Jan Drugowitsch, Ruben Moreno-Bote, Alexandre Pouget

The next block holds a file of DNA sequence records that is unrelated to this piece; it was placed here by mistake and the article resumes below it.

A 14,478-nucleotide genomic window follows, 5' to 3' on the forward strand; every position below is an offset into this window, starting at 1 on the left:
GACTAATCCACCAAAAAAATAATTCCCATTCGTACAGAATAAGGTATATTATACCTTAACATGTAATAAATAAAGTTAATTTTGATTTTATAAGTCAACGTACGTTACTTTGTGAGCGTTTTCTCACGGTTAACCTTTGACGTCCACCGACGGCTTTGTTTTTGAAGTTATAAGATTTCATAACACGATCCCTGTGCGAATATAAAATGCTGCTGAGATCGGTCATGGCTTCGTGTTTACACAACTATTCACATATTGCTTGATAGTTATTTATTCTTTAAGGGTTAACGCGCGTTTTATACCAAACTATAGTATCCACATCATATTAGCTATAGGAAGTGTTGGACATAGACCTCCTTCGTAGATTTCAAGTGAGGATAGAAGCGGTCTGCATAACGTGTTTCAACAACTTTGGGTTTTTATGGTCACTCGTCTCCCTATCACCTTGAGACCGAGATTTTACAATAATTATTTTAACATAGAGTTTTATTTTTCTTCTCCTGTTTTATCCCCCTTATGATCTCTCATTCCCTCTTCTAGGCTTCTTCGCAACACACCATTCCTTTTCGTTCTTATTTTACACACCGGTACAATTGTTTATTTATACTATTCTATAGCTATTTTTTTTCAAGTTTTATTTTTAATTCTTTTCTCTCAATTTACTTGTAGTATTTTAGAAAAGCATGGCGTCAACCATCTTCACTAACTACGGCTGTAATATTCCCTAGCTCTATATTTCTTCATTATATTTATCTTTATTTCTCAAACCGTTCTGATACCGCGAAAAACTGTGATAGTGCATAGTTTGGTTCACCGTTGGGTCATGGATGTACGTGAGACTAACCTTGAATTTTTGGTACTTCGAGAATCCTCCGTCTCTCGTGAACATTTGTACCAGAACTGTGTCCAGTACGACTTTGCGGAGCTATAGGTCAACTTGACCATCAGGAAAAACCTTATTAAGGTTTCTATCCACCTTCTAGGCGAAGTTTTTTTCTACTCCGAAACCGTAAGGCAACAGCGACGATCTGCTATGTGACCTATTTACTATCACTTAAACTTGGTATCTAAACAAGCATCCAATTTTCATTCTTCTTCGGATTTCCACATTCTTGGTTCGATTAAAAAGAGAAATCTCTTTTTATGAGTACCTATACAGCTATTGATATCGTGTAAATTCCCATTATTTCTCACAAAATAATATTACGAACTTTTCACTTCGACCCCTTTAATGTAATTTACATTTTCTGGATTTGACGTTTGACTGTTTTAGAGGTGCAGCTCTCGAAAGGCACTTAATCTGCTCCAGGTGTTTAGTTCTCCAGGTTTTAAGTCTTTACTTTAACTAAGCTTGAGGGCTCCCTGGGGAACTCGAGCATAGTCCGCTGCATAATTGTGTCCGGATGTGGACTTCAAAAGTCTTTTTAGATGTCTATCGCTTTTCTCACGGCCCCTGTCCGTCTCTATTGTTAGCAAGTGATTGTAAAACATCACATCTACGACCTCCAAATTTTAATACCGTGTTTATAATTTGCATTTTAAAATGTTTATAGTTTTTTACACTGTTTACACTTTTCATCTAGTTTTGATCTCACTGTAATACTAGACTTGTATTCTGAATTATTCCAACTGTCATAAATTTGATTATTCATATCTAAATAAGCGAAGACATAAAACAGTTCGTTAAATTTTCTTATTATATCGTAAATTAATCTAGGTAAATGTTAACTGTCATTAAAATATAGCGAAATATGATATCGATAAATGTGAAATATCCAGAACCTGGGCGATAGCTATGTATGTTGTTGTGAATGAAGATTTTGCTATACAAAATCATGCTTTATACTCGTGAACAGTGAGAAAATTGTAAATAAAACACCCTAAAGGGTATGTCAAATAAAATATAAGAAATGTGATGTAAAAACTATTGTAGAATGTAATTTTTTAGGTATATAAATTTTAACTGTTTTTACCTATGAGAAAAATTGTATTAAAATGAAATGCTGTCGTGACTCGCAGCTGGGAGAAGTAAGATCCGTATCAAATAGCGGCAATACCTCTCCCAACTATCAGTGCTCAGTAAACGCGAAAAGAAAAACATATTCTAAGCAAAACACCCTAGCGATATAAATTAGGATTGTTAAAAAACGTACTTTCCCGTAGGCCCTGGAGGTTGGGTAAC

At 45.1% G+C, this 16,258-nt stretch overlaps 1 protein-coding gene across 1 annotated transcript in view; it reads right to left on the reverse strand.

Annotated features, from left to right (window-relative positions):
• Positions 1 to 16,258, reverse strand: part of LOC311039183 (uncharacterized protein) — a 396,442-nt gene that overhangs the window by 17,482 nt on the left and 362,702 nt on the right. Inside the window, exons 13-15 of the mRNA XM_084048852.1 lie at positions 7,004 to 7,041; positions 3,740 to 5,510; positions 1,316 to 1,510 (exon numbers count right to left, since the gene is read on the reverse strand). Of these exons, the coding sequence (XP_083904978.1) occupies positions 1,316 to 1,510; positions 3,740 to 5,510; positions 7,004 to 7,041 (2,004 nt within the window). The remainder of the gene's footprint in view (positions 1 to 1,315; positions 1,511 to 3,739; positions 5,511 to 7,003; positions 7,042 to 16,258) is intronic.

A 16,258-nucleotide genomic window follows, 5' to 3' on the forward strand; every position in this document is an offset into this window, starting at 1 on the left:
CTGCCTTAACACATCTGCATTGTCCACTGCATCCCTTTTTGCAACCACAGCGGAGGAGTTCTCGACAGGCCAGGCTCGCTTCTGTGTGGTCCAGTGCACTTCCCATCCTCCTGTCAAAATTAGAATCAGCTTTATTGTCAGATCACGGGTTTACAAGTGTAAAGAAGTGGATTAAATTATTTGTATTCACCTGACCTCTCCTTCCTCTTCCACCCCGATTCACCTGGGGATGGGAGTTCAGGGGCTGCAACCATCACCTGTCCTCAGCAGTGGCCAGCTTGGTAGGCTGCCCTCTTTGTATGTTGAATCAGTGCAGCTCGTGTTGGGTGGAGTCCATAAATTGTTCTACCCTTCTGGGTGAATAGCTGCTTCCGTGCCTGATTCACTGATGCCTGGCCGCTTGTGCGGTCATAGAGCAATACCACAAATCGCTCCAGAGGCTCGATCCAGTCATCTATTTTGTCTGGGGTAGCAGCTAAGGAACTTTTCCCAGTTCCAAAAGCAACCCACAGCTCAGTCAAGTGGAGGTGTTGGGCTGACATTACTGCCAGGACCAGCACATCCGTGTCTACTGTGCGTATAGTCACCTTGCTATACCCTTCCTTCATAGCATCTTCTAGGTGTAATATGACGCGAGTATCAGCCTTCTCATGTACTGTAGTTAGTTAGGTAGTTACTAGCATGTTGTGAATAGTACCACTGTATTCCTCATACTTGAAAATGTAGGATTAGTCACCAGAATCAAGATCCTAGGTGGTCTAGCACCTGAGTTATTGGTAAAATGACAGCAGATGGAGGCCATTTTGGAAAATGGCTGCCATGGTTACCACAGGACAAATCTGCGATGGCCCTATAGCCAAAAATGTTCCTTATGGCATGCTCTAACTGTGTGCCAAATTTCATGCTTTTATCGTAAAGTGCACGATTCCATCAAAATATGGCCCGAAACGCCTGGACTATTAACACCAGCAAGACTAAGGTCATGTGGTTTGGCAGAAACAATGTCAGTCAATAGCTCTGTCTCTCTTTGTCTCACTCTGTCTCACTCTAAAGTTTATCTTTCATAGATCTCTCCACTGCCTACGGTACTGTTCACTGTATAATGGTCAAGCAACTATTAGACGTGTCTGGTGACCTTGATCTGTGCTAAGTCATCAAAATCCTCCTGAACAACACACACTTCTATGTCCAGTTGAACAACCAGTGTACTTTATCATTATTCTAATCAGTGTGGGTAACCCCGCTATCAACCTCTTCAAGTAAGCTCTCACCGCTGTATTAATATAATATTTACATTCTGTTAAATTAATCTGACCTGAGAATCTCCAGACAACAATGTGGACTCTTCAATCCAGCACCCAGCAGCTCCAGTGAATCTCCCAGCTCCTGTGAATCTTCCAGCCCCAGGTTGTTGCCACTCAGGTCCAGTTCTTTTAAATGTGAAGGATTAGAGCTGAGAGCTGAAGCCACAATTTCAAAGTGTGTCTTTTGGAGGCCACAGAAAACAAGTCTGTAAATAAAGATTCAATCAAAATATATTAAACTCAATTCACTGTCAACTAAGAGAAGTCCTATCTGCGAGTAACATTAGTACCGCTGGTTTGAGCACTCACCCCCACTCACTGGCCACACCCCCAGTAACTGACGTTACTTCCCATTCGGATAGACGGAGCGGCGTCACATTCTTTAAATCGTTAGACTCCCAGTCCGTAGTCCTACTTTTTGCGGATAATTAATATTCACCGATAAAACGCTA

Previous theoretical and experimental work on optimal decision-making was restricted to the artificial setting of a reliability of the momentary sensory evidence that remained constant within single trials. The work presented here describes the computation and characterization of optimal decision-making in the more realistic case of an evidence reliability that varies across time even within a trial. It shows that, in this case, the optimal behavior is determined by a bound in the decision maker's belief that depends only on the current, but not the past, reliability. We furthermore demonstrate that simpler heuristics fail to match the optimal performance for certain characteristics of the process that determines the time-course of this reliability, causing a drop in reward rate by more than 50%.